Square One

Thomas Tripp

10/18/2013 9:27:00 AM - Thomas Tripp

The can has again been kicked and rolls ever onward, down the road, headed for the sewer. As the ongoing debate in Congress (the debt “crisis” is far from over) is not and has not been about the arcana of governance, but its sustenance—how we finance spending that is not supported by tax revenue—we would all think sometime, somewhere, somehow, someone would see that giving voice to the conservatives in Congress would make sense. Why would these folks continue to risk the enmity of three-quarters of the American public? All they are saying is although borrowing is occasionally an acceptable, even necessary, manner of government financing, it cannot be the long term solution to spending if that spending is habitually more than the government collects from the citizenry. Borrowing of that nature is simply a subversion of democratic rule; it is a Ponzi scheme and like all such schemes, will ultimately collapse of its own weight.

President Reagan noted, “I am not worried about the deficit—it is big enough to take care of itself.” Reagan, with his usual wit, made his meaning clear; if we do not address the debt and keep it within our control, outside forces (the market where our debt is sold and that will not loan money it does not feel will be repaid) will control our world and our destiny. In 2011 we had a glimpse of the path towards insolvency in the first-ever lowering of the U.S.’s credit rating. Another downgrade is again in the news.

As the liberals espouse that government can and should spend unendingly, while hoping they will be the political beneficiaries of these actions (true thus far), a belief that government is the answer to all circumstances is fostered in those who now rely on handouts instead of themselves. These emotional and dystopian actions rule the airwaves as the liberal class fails to exercise any fiscal integrity, or even voice any limits on involuntary charity paid by citizens to citizens.

Conservatives see two things: first, that the political battle is about helping people, this is the very foundation of American values; that duty is sacrosanct. They also recognize the responsibility of those being helped; that without their participation beyond receiving, a destructive culture of dependency becomes the only possible result. Second, the conservatives understand what the markets finally stated in 2011: we have pushed the payment for what we spend today onto the backs of our children and grandchildren, and we have pushed too far.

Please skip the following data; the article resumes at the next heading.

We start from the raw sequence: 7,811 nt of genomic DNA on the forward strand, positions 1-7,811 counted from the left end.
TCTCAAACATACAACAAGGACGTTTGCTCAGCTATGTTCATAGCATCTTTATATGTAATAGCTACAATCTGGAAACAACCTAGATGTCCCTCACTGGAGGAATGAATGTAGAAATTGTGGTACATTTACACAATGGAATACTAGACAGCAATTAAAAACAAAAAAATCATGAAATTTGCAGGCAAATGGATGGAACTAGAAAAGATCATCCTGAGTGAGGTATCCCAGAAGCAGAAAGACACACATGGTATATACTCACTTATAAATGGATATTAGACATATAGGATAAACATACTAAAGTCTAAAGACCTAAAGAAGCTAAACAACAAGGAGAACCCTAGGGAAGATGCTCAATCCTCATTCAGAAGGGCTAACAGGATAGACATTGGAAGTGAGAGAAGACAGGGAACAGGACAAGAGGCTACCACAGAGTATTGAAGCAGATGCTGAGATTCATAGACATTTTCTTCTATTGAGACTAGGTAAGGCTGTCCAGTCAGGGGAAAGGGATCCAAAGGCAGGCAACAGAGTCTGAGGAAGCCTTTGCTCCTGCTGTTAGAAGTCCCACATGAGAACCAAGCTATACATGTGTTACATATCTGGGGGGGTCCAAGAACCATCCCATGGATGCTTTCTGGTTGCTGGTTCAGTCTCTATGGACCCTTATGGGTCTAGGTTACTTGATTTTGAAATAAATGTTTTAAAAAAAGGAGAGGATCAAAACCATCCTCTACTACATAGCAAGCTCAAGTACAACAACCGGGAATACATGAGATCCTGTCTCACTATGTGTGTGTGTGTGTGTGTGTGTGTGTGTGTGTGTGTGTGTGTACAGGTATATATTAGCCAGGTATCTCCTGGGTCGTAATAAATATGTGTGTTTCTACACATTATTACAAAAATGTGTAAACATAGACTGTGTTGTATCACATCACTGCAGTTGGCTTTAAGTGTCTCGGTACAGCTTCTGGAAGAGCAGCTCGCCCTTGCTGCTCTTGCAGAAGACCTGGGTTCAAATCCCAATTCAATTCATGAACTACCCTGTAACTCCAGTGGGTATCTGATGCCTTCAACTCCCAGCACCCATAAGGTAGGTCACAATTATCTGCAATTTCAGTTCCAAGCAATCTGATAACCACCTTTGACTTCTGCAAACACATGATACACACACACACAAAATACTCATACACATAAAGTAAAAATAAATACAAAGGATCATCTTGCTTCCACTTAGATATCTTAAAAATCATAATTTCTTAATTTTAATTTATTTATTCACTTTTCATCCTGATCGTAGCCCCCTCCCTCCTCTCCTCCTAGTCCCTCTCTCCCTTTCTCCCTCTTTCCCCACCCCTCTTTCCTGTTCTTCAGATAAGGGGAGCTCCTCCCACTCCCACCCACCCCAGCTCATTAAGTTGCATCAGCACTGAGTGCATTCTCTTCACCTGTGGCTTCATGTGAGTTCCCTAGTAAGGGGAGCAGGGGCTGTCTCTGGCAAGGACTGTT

The basic question, of how to pay for our cultural foundation, begins as a Constitutional issue—the House of Representatives is square one, where all spending bills begin. When Standard & Poor’s downgraded the U.S. credit rating in 2011 they noted: “The political brinksmanship of recent months highlights what we see as America's governance and policymaking becoming less stable, less effective, and less predictable…The statutory debt ceiling and the threat of default have become political bargaining chips in the debate over fiscal policy.” S&P was chided for their honesty.

The discussions surrounding these matters when the next manufactured crisis arrives in January, 2014 should finally be as honest and lofty as the arguments in Philadelphia in 1787. They are fundamental to America’s cultural ideals and its existential reality. That the conflicts today are not addressed in these terms, that they have degraded to confrontations and political sniping instead, dangerously obscures what Congress should, and more to the point, can be doing. Perhaps this is why the public’s approval rating of Congress hovers near 10%; it is not fooled by any of this.

We should not allow the liberals and their sycophant media partners to invoke bluster about how high-minded they supposedly are, and how low and mean-spirited they consider conservatives to be because the latter observe principle and the former see only political opportunity. If we allow today’s debates to devolve into political righteousness and gamesmanship, the can of debt, which obviously gets bigger every time Congress fails to deal with the substance, will roll on down the highway, all by itself, until it and the nation fall permanently into the sewer of self-destructive politics.

It is an ultimate act of democracy to deal with the Constitutional foundation that connects the financing issue with the actual people who pay for everything. What the public can do is allow the House of Representatives to advance the debate from its Constitutional foundation toward solutions that will preserve the long-term solvency of our country.

The conservatives are beaten up by the press for alleged obstruction, but their actions are founded in principles that the liberals and media are doing their best to stop them from voicing. The debt crisis isn't about just the Affordable Care Act, it is about debt that is too big to be repaid without changing what America is, and how that destroys people and the nation. No matter what, for the last 50 years we've been watching Congress, not once has there been reform on spending so as a nation we have a future. The Tea Party was born out of frustration. These Congressmen and women are not mean or selfish or obstructionist, they are rational and honest. Let’s listen for once because these discussions are not conservative extremism nor “government by extortion” as President Obama claims, conservatives are engaged in an act of principled democracy.